Motion is further highlighted by triadic jaguar-pelt-spot clusters covering the artist’s backrest cushion and the band of pseudoglyphs running around the rim above his head and forming the rhythmic expression ‘stop-halt-stop-halt…’: six groups of three glyphs each (alternating inverted and upright ahaw heads) and one isolated inverted ahaw head, indicate a clear break in the motion position above the moment when the carving is enforced upon the mask.
Animation extracted and adapted from Kerr 1997:779, file no. 5348.
Classic Maya polychrome vase animating a lord and his dwarf attendant discussing a mask held in the ruler’s outstretched right hand. On turning of the vase, the ruler brings the mask closer to his face for inspection, while the dwarf extends his folded arms to point towards the mask with his left index finger.
Animation extracted and adapted from Kerr 1997:791, file no. 5371.
Details of a Classic period Maya vase animating the work and metamorphosis of a supernatural scribe or artist in three depictions which are separated by three vertical panels; on the original vase, each panel contains three cross-hatched, implying dark, time stones to remind the viewer of the Maya notion of the triadic structure of time driving change.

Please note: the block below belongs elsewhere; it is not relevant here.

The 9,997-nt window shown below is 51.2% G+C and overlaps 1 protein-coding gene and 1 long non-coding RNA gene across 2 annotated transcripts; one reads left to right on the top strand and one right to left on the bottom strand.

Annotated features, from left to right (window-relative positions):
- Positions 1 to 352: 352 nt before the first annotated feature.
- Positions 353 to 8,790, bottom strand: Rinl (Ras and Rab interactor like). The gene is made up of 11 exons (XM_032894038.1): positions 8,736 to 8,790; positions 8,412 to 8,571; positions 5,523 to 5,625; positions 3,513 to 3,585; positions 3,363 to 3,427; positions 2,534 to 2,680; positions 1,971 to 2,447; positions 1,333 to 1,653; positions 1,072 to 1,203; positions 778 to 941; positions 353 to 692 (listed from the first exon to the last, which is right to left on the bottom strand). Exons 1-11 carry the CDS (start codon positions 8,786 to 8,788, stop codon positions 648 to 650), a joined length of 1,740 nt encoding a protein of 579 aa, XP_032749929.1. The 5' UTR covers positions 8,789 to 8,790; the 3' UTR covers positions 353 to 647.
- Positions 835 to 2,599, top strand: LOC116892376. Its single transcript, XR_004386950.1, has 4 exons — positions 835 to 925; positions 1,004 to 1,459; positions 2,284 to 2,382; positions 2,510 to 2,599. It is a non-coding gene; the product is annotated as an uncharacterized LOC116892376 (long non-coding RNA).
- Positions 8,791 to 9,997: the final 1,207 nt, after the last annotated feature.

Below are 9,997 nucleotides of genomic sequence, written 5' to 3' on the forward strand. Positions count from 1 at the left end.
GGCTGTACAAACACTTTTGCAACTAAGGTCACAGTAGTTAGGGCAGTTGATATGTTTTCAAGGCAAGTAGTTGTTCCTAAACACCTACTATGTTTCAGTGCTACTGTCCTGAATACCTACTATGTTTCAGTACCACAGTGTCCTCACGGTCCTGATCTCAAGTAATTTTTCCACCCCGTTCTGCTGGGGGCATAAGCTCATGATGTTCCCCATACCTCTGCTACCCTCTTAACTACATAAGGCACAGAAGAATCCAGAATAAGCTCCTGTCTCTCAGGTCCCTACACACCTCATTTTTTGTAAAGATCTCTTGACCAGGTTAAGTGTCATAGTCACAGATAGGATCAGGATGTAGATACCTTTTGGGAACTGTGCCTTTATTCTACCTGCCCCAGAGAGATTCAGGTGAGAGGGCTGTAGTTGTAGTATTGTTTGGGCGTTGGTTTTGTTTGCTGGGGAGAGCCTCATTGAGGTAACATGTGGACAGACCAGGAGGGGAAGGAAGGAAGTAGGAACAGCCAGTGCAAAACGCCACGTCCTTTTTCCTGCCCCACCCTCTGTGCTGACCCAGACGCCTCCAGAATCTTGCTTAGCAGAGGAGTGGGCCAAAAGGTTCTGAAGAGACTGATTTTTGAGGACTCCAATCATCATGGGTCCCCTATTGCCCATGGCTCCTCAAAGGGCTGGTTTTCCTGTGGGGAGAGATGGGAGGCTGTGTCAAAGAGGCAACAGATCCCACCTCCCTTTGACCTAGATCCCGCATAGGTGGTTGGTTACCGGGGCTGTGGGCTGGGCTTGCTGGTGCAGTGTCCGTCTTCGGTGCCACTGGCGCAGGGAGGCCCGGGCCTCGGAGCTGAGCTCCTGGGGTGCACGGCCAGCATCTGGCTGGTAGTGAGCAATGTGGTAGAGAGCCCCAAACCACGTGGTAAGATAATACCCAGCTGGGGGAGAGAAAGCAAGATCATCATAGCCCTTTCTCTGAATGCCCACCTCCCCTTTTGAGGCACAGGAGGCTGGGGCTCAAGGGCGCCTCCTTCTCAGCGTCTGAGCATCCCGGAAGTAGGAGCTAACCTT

The sequence requires the vase to be turned in a clockwise direction, starting with the most humanoid depiction of the scribe, whose elongated jaw, on rotation, turns into a beak with protruding long tongue that replicates the feathery curtain tassel hanging immediately in front of the figure’s head in his first (and second) depiction on the vase; the supernatural artist now holds a head onto which he appears to sprinkle something.
On the third and final rotation of the vessel, the supernatural artist has shut his beak and eyes and has lifted the head from his left into his right hand. The supernatural’s movement is depicted transferred to his headdress, which shifts from flopping forwards in his first depiction, to backwards in his second and third, while his necklace swings from around his neck.
Animation extracted and adapted from Robicsek and Hales 1981:57, vessel 66.